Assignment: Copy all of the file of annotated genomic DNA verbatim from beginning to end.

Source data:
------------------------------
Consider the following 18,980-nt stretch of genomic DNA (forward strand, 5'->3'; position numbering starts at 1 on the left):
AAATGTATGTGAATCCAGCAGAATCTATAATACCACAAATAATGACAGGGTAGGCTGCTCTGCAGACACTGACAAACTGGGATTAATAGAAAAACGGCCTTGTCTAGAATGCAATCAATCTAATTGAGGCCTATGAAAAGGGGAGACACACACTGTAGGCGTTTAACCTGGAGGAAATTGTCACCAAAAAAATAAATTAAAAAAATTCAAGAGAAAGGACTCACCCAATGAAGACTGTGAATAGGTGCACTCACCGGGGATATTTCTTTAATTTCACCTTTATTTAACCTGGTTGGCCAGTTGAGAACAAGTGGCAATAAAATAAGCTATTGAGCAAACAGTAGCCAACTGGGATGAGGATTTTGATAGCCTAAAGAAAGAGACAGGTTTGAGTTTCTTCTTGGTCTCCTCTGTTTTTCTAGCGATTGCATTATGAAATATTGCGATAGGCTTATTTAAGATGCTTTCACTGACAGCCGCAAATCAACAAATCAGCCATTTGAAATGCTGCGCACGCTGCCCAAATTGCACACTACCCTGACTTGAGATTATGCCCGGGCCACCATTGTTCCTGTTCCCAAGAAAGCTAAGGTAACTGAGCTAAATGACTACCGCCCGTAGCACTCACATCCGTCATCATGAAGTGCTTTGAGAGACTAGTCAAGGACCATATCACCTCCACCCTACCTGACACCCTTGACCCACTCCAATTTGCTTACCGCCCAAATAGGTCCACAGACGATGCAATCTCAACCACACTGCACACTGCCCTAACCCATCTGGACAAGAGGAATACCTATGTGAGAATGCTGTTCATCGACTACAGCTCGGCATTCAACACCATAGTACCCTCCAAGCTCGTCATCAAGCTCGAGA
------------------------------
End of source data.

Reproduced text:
Consider the following 18,980-nt stretch of genomic DNA (forward strand, 5'->3'; position numbering starts at 1 on the left):
AAATGTATGTGAATCCAGCAGAATCTATAATACCACAAATAATGACAGGGTAGGCTGCTCTGCAGACACTGACAAACTGGGATTAATAGAAAAACGGCCTTGTCTAGAATGCAATCAATCTAATTGAGGCCTATGAAAAGGGGAGACACACACTGTAGGCGTTTAACCTGGAGGAAATTGTCACCAAAAAAATAAATTAAAAAAATTCAAGAGAAAGGACTCACCCAATGAAGACTGTGAATAGGTGCACTCACCGGGGATATTTCTTTAATTTCACCTTTATTTAACCTGGTTGGCCAGTTGAGAACAAGTGGCAATAAAATAAGCTATTGAGCAAACAGTAGCCAACTGGGATGAGGATTTTGATAGCCTAAAGAAAGAGACAGGTTTGAGTTTCTTCTTGGTCTCCTCTGTTTTTCTAGCGATTGCATTATGAAATATTGCGATAGGCTTATTTAAGATGCTTTCACTGACAGCCGCAAATCAACAAATCAGCCATTTGAAATGCTGCGCACGCTGCCCAAATTGCACACTACCCTGACTTGAGATTATGCCCGGGCCACCATTGTTCCTGTTCCCAAGAAAGCTAAGGTAACTGAGCTAAATGACTACCGCCCGTAGCACTCACATCCGTCATCATGAAGTGCTTTGAGAGACTAGTCAAGGACCATATCACCTCCACCCTACCTGACACCCTTGACCCACTCCAATTTGCTTACCGCCCAAATAGGTCCACAGACGATGCAATCTCAACCACACTGCACACTGCCCTAACCCATCTGGACAAGAGGAATACCTATGTGAGAATGCTGTTCATCGACTACAGCTCGGCATTCAACACCATAGTACCCTCCAAGCTCGTCATCAAGCTCGAGA